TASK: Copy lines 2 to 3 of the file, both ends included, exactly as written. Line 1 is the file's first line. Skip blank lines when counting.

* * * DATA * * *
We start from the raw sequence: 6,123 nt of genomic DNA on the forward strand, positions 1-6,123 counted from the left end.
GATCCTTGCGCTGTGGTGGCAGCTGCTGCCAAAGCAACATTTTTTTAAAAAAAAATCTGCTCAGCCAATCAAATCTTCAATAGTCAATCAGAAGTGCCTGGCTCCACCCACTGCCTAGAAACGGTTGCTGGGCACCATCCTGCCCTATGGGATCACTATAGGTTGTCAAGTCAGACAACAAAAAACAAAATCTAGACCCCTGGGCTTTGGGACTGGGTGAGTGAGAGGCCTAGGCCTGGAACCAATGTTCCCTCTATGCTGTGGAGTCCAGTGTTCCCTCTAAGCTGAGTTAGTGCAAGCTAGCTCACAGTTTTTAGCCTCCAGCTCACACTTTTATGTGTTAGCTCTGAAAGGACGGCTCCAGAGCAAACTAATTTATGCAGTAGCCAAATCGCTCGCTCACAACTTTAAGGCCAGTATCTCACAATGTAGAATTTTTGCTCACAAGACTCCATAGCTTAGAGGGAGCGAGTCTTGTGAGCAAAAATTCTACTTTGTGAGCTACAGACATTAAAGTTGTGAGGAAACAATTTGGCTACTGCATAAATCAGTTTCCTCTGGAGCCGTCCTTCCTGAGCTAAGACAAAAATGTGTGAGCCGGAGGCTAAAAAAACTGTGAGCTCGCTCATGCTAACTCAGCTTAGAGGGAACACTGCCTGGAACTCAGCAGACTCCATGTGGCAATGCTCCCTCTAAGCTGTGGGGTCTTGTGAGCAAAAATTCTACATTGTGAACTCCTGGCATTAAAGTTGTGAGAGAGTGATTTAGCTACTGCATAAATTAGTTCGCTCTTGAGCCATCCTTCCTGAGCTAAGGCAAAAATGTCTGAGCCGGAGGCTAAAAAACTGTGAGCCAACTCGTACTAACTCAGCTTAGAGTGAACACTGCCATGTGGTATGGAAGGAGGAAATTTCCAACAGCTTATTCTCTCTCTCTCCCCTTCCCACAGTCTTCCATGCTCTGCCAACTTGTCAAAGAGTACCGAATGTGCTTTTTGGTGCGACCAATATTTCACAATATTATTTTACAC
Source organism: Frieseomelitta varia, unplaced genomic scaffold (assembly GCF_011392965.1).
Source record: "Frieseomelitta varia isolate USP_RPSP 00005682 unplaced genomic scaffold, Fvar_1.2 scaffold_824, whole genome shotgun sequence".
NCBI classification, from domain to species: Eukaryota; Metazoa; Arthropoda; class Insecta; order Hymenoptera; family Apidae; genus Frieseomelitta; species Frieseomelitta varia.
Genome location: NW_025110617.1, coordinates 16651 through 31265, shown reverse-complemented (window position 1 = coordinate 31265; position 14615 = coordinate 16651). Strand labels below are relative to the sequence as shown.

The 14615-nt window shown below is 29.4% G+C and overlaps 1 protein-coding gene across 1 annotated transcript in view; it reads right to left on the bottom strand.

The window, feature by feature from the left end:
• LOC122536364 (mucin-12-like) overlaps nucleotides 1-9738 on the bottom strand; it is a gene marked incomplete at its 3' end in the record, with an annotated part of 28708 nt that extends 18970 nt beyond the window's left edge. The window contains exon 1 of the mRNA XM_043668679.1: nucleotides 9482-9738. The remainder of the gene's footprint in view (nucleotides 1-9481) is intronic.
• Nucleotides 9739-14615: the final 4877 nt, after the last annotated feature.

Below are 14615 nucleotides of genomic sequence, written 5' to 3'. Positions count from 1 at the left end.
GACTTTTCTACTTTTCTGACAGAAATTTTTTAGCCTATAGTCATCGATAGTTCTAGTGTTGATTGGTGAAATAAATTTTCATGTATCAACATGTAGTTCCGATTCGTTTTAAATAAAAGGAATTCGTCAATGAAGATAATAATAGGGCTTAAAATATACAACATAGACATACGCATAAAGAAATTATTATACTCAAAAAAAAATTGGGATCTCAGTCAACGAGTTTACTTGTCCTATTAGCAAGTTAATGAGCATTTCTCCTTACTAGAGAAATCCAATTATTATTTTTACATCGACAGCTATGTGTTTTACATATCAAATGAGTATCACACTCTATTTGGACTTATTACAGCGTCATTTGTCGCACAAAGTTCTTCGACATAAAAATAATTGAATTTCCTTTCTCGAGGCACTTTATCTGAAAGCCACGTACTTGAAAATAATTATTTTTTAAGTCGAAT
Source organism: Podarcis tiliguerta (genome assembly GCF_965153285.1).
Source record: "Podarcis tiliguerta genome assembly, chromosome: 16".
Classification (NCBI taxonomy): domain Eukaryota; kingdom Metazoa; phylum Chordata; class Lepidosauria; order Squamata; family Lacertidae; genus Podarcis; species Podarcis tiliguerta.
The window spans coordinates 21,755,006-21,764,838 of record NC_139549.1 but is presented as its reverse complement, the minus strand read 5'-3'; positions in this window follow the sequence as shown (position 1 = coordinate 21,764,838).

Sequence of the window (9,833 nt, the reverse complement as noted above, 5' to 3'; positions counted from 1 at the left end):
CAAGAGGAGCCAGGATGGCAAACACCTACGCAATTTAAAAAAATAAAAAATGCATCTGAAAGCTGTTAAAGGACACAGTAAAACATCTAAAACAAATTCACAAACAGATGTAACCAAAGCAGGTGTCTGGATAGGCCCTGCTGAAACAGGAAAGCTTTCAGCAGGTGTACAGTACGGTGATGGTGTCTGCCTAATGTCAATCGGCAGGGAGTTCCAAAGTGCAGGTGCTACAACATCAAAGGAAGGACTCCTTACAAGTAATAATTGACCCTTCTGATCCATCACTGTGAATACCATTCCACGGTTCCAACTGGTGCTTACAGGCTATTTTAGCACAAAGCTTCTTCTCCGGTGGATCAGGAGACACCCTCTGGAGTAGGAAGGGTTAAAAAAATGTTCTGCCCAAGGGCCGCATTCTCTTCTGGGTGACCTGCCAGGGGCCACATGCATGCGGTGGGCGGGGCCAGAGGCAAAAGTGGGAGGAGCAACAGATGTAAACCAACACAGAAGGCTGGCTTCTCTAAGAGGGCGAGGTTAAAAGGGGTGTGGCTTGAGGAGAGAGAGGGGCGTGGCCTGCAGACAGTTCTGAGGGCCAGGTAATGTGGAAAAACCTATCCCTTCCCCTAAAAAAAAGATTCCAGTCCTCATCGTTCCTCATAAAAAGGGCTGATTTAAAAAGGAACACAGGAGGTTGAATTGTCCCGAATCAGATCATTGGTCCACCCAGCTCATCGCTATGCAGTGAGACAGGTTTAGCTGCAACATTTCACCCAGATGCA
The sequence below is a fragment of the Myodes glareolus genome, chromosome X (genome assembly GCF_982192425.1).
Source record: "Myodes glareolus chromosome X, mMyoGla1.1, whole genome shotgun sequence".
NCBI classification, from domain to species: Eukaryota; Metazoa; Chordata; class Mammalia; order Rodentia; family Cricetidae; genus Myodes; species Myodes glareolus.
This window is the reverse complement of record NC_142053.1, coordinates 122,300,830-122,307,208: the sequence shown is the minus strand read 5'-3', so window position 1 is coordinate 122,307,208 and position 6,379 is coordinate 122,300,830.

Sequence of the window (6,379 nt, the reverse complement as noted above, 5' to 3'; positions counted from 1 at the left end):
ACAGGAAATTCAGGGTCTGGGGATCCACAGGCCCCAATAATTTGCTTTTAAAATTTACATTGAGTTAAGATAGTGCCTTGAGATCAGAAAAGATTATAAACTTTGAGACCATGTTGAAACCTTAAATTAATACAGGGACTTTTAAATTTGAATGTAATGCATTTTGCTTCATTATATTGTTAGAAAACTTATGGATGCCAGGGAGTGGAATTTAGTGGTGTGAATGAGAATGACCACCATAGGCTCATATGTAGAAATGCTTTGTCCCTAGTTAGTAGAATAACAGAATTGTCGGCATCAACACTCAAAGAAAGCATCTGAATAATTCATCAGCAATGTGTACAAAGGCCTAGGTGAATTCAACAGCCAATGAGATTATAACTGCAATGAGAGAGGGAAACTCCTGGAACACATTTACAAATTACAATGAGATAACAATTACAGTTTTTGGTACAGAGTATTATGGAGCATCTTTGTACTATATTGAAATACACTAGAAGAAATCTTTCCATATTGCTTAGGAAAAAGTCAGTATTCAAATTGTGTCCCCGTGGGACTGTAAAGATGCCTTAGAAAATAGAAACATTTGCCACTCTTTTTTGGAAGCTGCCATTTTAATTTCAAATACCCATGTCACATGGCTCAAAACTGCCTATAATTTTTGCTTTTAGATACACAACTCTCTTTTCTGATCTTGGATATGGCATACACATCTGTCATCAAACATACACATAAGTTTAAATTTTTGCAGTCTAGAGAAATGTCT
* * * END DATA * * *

GATCCTTGCGCTGTGGTGGCAGCTGCTGCCAAAGCAACATTTTTTTAAAAAAAAATCTGCTCAGCCAATCAAATCTTCAATAGTCAATCAGAAGTGCCTGGCTCCACCCACTGCCTAGAAACGGTTGCTGGGCACCATCCTGCCCTATGGGATCACTATAGGTTGTCAAGTCAGACAACAAAAAACAAAATCTAGACCCCTGGGCTTTGGGACTGGGTGAGTGAGAGGCCTAGGCCTGGAACCAATGTTCCCTCTATGCTGTGGAGTCCAGTGTTCCCTCTAAGCTGAGTTAGTGCAAGCTAGCTCACAGTTTTTAGCCTCCAGCTCACACTTTTATGTGTTAGCTCTGAAAGGACGGCTCCAGAGCAAACTAATTTATGCAGTAGCCAAATCGCTCGCTCACAACTTTAAGGCCAGTATCTCACAATGTAGAATTTTTGCTCACAAGACTCCATAGCTTAGAGGGAGCGAGTCTTGTGAGCAAAAATTCTACTTTGTGAGCTACAGACATTAAAGTTGTGAGGAAACAATTTGGCTACTGCATAAATCAGTTTCCTCTGGAGCCGTCCTTCCTGAGCTAAGACAAAAATGTGTGAGCCGGAGGCTAAAAAAACTGTGAGCTCGCTCATGCTAACTCAGCTTAGAGGGAACACTGCCTGGAACTCAGCAGACTCCATGTGGCAATGCTCCCTCTAAGCTGTGGGGTCTTGTGAGCAAAAATTCTACATTGTGAACTCCTGGCATTAAAGTTGTGAGAGAGTGATTTAGCTACTGCATAAATTAGTTCGCTCTTGAGCCATCCTTCCTGAGCTAAGGCAAAAATGTCTGAGCCGGAGGCTAAAAAACTGTGAGCCAACTCGTACTAACTCAGCTTAGAGTGAACACTGCCATGTGGTATGGAAGGAGGAAATTTCCAACAGCTTATTCTCTCTCTCTCCCCTTCCCACAGTCTTCCATGCTCTGCCAACTTGTCAAAGAGTACCGAATGTGCTTTTTGGTGCGACCAATATTTCACAATATTATTTTACAC
Source organism: Frieseomelitta varia, unplaced genomic scaffold (assembly GCF_011392965.1).